The Northwest Invasive Plant Council (NWIPC) has assisted the provincial government in the release of bioagents in the Lakes District.
Biological control is a long-term, self-sustaining treatment method for managing invasive plants, using the plants’ natural enemies – mainly insects, parasites and pathogens – to reduce the invasive plant population.
Earlier this summer the NWIPC released a beetle called Larinus planus in the Lakes District, and last year they released a beetle called Mecinus janthinus.
According to Penni Adams, NWIPC’s program manager, the primary purpose of releasing these bioagents was to limit the spread of Dalmation toadflax and Canada thistle.
When it comes to choosing a location for the release, Adams said this decision is made based on the best likelihood of success.
“That means the site is not likely to be mowed or sprayed or have any other disturbance that would kill off the plants completely, which would lead to the death of the bioagents,” she explained. “We want the bioagent to survive to continue its work, but also it is costly to collect and distribute so we don’t want the sites disturbed.”
According to the Ministry of Forests, Lands, Natural Resource Operations & Rural Development, the result of these releases in the Lakes District will not be known for several years.
“Biocontrol is not like a herbicide where one treatment can result in immediate plant control or eradication,” said the ministry in a statement. “It is necessary to monitor the biocontrol agent over a couple of years to determine if the releases have led to the positive establishment of the biocontrol agents.”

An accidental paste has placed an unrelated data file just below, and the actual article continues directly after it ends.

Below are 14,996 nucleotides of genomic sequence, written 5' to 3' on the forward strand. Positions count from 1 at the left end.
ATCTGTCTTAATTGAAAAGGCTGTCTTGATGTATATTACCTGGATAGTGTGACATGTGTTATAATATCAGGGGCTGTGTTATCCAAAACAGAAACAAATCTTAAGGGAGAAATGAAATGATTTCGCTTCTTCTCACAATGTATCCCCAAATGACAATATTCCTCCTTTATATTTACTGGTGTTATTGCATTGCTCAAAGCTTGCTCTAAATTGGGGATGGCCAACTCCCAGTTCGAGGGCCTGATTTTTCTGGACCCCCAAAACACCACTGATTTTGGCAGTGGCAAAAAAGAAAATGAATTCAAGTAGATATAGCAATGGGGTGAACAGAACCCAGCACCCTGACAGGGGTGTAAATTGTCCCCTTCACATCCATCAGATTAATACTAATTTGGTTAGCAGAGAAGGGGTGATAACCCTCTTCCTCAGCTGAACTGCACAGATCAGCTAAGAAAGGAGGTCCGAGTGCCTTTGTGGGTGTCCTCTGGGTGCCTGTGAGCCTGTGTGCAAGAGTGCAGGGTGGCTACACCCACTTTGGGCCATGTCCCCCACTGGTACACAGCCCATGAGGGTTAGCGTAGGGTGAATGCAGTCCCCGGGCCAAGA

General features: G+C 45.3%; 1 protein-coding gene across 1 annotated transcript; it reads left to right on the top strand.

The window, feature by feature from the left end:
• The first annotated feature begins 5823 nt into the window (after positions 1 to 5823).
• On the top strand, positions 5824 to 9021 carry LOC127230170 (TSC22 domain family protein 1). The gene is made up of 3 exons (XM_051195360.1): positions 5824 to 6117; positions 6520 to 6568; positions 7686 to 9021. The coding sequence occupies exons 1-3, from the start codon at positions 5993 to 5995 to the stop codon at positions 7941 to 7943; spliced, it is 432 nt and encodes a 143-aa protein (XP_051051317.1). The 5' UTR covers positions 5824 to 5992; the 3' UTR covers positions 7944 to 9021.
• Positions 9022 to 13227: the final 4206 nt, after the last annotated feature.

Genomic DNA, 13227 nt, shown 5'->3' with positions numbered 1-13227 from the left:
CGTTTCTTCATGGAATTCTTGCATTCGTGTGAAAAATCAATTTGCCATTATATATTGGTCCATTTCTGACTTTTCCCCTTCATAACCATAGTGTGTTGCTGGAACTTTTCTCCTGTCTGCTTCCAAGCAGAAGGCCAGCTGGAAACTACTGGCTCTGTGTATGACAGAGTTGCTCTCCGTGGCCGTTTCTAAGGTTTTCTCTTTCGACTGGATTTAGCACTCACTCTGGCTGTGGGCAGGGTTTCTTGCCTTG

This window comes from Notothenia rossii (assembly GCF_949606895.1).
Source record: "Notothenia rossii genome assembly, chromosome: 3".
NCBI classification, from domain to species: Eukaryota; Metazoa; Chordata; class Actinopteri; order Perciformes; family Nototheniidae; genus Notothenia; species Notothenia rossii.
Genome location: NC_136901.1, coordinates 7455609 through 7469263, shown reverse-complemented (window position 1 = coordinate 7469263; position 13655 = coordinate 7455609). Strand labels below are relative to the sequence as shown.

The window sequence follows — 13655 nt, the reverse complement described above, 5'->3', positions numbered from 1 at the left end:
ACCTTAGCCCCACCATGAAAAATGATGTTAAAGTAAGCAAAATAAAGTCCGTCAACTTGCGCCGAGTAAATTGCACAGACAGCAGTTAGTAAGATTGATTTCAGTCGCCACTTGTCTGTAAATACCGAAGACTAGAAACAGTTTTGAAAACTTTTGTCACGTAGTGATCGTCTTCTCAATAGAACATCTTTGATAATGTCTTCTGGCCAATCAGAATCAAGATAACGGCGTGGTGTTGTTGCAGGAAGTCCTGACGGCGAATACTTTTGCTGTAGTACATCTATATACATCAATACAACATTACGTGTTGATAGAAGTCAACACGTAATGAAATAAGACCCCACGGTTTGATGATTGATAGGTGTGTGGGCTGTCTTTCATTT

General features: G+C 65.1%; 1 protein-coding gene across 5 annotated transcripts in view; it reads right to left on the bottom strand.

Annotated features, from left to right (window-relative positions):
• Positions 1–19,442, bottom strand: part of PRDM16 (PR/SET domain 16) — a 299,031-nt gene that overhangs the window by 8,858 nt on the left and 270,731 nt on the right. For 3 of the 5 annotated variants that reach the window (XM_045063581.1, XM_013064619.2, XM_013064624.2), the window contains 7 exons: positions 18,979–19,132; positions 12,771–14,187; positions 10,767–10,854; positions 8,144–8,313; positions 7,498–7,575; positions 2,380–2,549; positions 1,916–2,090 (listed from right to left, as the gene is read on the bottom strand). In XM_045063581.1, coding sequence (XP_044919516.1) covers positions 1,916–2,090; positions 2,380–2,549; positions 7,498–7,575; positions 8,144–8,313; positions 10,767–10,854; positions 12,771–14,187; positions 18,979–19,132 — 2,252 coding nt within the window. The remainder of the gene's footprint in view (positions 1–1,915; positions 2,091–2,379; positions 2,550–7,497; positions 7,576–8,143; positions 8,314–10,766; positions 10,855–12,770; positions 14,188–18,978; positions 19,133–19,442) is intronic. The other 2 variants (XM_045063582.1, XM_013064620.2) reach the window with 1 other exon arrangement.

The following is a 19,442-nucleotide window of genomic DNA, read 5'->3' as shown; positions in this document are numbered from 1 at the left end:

This would include overwinter survival and their successful reproduction.
According to the ministry, invasive plants – typically those not native to North America – are both an ecological and an economic problem.
“They are extremely aggressive and can out-compete crops and native vegetation leading to dense, widespread areas of invasive plants. As a result, the diversity of our native plant communities is decreasing and our ecosystems are being damaged.”
“Biological control is a slow process, taking many years of testing and evaluation prior to initial release into Canada,” explained the ministry. “Many more years are required for newly released biocontrol populations in B.C. to establish, expand, and impact the target invasive plant.”
“Extensive monitoring and assessments are completed during the entire process,” added the ministry.
According the ministry, there are no immediate plans at this time to release other bioagents in the Lakes District area. However, there will likely be additional releases of available biocontrol agents in the years to come.